Euro Cup UEFA European Championship
UEFA European Football Championship, European Championship
The UEFA European Football Championship, less formally the European Championship and informally the Euros, is the primary association football tournament organized by the Union of European Football Associations (UEFA). The competition is contested by UEFA members’ senior men’s national teams, determining the continental champion of Europe. The competition has been held every four years since 1960, except for 2020, when it was postponed until 2021 due to the COVID-19 pandemic in Europe, but kept the name Euro 2020. Scheduled to be in the even-numbered year between FIFA World Cup tournaments, it was originally called the European Nations’ Cup, changing to the current name in 1968. Since 1996, the individual events have been branded as “UEFA Euro [year]”.
Before entering the tournament, all teams other than the host nations (which qualify automatically) compete in a qualifying process. Until 2016 the championship winners could compete in the following FIFA Confederations Cup, but were not obliged to do so.
The sixteen European Championship tournaments have been won by ten national teams: Germany and Spain have each won three titles, Italy and France have won two titles, and the Soviet Union, Czechoslovakia, the Netherlands, Denmark, Greece, and Portugal have won one title each. To date, Spain is the only team in history to have won consecutive titles, doing so in 2008 and 2012. It is the second-most-watched football tournament in the world after the FIFA World Cup. The Euro 2012 final was watched by a global audience of around 300 million.
The most recent championship, held across Europe in 2021 (postponed from 2020 due to the COVID-19 pandemic), was won by Italy, who lifted their second title after beating England in the final at Wembley Stadium in London on penalties.
The idea for a pan-European football tournament was first proposed by the French Football Federation’s secretary-general Henri Delaunay in 1927, but it was not until 1958 that the tournament was started, three years after Delaunay’s death. In honor of Delaunay, the trophy awarded to the champions is named after him. The 1960 tournament, held in France, had four teams competing in the finals out of 17 that entered the competition. It was won by the Soviet Union, beating Yugoslavia 2–1 in a tense final in Paris. Spain withdrew from its quarter-final match against the Soviet Union because of two political protests. Of the 17 teams that entered the qualifying tournament, notable absentees were England, the Netherlands, West Germany, and Italy.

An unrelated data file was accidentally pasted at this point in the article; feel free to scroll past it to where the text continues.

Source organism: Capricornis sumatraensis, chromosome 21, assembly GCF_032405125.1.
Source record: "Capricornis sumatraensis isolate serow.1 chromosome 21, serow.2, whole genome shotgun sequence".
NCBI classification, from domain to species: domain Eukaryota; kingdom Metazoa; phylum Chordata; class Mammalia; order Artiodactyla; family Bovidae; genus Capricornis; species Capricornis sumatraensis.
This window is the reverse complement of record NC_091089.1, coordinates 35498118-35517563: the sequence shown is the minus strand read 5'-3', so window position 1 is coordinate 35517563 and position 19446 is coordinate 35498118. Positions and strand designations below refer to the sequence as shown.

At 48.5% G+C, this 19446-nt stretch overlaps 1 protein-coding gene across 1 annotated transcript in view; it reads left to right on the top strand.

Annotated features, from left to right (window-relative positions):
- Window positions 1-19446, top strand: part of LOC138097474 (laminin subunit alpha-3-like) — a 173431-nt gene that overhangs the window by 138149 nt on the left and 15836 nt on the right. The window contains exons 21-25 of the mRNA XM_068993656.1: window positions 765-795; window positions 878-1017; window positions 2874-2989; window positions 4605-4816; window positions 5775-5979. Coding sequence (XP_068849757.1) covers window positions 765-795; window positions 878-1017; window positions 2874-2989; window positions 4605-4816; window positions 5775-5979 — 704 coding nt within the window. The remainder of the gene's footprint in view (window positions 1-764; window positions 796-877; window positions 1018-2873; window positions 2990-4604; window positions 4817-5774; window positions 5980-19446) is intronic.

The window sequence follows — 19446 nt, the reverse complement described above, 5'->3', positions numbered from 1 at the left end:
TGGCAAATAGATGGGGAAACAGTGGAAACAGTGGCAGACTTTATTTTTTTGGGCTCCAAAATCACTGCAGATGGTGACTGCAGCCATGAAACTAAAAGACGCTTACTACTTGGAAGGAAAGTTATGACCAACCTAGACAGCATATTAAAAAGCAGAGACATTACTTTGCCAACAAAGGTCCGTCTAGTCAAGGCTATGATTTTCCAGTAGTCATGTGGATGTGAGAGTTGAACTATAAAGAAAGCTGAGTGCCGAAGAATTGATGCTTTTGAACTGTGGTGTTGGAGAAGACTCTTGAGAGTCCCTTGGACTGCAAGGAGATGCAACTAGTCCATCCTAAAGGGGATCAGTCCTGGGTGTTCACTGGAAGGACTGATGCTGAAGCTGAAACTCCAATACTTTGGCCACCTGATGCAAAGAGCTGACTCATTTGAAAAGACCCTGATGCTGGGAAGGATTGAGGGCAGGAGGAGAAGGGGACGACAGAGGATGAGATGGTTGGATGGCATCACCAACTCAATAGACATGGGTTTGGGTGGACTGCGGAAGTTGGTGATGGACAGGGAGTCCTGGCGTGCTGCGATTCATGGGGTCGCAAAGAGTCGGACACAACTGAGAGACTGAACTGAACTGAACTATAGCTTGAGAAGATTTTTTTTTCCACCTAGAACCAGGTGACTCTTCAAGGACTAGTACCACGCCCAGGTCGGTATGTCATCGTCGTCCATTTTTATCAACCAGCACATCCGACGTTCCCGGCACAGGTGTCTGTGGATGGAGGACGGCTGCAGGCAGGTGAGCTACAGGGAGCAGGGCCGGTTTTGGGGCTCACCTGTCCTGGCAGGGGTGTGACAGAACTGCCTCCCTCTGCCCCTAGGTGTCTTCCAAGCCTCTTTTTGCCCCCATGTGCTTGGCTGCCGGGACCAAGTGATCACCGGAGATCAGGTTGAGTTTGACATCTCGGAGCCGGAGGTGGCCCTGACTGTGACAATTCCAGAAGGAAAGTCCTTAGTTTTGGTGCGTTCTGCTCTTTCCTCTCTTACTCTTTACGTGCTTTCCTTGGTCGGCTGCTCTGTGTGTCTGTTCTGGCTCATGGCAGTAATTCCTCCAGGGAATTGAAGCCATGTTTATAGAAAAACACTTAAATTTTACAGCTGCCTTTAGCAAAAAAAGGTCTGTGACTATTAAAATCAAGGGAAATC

Spain held the next tournament in 1964, which saw an increase in entries to the qualification tournament, with 29 enterings; West Germany was a notable absentee once again and Greece withdrew after being drawn against Albania, with whom they were still at war. The hosts beat the title holders, the Soviet Union, 2–1 at the Santiago Bernabéu Stadium in Madrid.
The tournament format stayed the same for the 1968 tournament, hosted and won by Italy. For the first and only time, a match was decided on a coin toss (the semi-final Italy vs. the Soviet Union) and the final went to a replay after the match against Yugoslavia finished 1–1. Italy won the replay 2–0. More teams entered this tournament, a testament to its burgeoning popularity.
Belgium hosted the 1972 tournament, which West Germany won, beating the Soviet Union 3–0 in the final, with goals coming from Gerd Müller (twice) and Herbert Wimmer at the Heysel Stadium in Brussels. This tournament would provide a taste of things to come, as the German side contained many of the key members of the 1974 FIFA World Cup Champions.
The 1976 tournament in Yugoslavia was the last in which only four teams took part in the final tournament and the last in which the hosts had to qualify. Czechoslovakia beat West Germany in the newly introduced penalty shootout. After seven successful conversions, Uli Hoeneß missed, leaving Czechoslovakian Antonín Panenka with the opportunity to score and win the tournament. An “audacious” chipped shot, described by UEFA as “perhaps the most famous spot kick of all time” secured the victory as Czechoslovakia won 5–3 on penalties.